College campus visits are vital in decision making

By Fiona Asbury, Editor-in-Chief

Every spring break, social media is inundated with pictures and posts chronicling students’ vacations around the world. For many college-minded sophomores, juniors and admitted seniors, these vacations include at least a few college visits.

Though spring break is a very common time for students to visit colleges, it is not the end of the world if you have yet to step on a college campus. There is still time for you to explore the place that may become your future home.

“I enjoy college visits because of the inside view they provide into the lives of students at the school,” junior Catherine Franceski said.

The opportunity to see dorms, talk with students and learn the history of the school is vital to envisioning yourself at the college, and deciding whether it is the right environment for you.

According to the November 2014 Campus Visit Checklist given to juniors by the CHS Counseling Department, “there is no substitute for seeing a college yourself.”

Pictures and interactive maps of the campus only provide a limited view of campus life.

Students are given five excused days for college visits each year, and while missing school is not ideal, sometimes being able to spend an entire weekend at a college might be worth it.

According to the Campus College Checklist, college visits include more than just meandering around the campus alone.

In order to make the most of your next college trip, here are a few important tips you should remember.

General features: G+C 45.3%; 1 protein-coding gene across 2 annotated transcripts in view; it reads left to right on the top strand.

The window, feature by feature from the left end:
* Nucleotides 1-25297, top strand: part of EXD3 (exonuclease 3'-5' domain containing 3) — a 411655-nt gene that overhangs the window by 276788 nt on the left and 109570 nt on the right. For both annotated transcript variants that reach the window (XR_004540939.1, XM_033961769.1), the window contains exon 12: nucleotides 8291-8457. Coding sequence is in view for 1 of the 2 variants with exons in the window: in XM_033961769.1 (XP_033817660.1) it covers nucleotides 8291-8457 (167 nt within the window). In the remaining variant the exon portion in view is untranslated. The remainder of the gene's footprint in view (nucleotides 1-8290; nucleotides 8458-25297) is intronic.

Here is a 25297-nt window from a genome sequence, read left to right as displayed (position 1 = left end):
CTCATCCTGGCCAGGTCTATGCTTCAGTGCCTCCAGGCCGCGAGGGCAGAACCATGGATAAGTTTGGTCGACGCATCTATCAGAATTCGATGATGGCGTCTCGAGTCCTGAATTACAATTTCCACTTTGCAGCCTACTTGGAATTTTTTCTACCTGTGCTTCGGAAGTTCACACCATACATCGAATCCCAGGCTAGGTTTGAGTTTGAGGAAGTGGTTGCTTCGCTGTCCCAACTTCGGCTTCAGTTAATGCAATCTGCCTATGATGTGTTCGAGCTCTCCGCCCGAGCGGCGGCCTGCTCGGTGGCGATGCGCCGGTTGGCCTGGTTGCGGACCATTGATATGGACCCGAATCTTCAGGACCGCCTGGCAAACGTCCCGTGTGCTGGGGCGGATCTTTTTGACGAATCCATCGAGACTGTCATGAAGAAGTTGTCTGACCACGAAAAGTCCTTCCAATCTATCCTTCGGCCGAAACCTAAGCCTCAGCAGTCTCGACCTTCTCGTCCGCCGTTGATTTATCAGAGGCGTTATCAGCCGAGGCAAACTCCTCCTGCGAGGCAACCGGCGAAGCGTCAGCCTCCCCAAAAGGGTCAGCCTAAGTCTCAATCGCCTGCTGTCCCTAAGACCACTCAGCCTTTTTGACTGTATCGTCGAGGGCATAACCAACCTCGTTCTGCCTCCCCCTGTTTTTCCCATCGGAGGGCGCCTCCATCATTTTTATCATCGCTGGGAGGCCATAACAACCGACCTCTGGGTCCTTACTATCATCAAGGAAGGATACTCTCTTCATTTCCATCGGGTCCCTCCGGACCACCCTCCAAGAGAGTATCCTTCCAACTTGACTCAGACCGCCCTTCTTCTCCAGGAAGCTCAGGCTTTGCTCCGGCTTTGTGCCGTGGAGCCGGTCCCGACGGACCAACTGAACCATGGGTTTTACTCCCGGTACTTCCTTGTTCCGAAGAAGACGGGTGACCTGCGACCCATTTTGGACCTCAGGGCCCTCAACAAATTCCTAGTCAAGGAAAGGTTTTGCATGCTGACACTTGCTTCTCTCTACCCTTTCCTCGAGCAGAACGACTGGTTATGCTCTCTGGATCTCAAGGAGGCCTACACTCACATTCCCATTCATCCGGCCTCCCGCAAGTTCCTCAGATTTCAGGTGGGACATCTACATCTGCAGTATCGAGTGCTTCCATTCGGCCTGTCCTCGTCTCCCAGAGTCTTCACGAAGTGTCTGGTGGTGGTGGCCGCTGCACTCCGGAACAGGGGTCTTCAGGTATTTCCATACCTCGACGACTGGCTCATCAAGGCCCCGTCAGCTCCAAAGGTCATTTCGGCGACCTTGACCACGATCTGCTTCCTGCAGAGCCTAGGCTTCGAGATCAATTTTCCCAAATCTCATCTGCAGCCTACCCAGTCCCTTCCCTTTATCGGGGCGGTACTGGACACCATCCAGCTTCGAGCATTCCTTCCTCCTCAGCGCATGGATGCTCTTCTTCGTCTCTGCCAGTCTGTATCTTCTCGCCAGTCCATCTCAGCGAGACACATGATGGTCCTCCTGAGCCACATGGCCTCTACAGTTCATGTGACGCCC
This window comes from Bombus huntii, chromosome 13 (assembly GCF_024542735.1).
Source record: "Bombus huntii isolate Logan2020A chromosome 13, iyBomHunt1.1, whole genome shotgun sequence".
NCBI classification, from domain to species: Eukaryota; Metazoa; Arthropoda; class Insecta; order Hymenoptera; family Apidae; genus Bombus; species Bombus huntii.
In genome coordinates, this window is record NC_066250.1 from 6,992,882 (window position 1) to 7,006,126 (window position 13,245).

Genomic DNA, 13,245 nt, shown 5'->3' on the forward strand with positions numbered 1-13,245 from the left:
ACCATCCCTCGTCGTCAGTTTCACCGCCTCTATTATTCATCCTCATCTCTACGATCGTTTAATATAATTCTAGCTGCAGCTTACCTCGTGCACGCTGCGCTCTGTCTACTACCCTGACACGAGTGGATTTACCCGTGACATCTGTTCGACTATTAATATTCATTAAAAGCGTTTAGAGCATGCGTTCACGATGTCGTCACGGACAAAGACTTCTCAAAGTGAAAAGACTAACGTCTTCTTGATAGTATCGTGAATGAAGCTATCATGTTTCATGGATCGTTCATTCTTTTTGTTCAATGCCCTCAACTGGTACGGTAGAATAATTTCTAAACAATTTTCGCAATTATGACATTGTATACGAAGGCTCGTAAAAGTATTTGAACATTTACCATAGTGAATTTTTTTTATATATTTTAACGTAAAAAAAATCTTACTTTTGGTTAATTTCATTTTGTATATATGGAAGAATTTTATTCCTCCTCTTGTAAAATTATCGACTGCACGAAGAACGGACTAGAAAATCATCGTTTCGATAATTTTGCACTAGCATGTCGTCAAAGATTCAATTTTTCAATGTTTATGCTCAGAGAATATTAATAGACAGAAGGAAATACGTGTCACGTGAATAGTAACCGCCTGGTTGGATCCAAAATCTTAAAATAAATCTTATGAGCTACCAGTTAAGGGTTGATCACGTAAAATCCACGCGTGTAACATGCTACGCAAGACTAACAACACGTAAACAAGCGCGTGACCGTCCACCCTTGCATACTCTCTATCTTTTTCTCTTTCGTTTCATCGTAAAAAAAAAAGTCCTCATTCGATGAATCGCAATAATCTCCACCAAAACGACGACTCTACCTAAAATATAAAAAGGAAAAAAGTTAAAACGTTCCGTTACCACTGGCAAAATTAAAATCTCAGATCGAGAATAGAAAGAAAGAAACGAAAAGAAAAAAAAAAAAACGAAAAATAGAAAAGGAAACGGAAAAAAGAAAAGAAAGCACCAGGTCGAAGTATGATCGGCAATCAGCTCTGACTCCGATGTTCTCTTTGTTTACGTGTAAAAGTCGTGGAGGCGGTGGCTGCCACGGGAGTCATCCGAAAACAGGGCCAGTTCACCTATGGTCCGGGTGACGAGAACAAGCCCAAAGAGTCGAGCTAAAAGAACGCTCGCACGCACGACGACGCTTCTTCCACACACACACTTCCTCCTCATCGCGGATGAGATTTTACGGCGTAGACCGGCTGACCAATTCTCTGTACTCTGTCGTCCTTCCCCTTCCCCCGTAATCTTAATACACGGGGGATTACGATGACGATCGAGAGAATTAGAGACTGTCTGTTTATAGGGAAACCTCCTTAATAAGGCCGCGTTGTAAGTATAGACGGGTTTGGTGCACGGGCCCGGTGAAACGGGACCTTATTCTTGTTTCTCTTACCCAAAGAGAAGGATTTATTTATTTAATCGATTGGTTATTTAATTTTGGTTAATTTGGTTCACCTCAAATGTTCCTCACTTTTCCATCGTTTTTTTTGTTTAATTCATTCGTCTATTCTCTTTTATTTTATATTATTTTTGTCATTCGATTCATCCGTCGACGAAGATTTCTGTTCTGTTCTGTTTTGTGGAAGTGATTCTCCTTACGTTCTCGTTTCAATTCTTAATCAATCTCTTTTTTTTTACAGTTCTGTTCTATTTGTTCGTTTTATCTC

To get a feel for the atmosphere of the school, students should interact with other students and observe life on the campus.

“The main thing I looked for when I visited colleges was the atmosphere,” senior Luke Hall said. “I wanted it to be very welcoming.”

According to the Campus Visit Checklist, one can look at bulletin boards, eat in the cafeteria with students, listen to the college radio station or read any school publications on their visits.

The students on the campus are valuable resources when determining what your life will be like as a student of the college.

According to a March 2011 U.S. News & World Report article, prospective students should ask current students what they like most about the college and why they chose to attend it.

Students can also be valuable in letting you know what vices the college has. No college is absolutely perfect, and information from a current student might save you from a disappointing college experience.

Making stops at all the places where you would spend the most time as a student is a final important tip.

According to a list on CollegeXpress, an college-help website, students should stop at “quad and hangout spots,” student dorms and dining halls, classrooms, the health center and the gym or athletic facilities.

Although the college application process is stressful, college trips are a reminder of what all of the hard work is for. As AP exams will soon come to a close, students, especially underclassmen, should start to focus on visiting the colleges that will shape their futures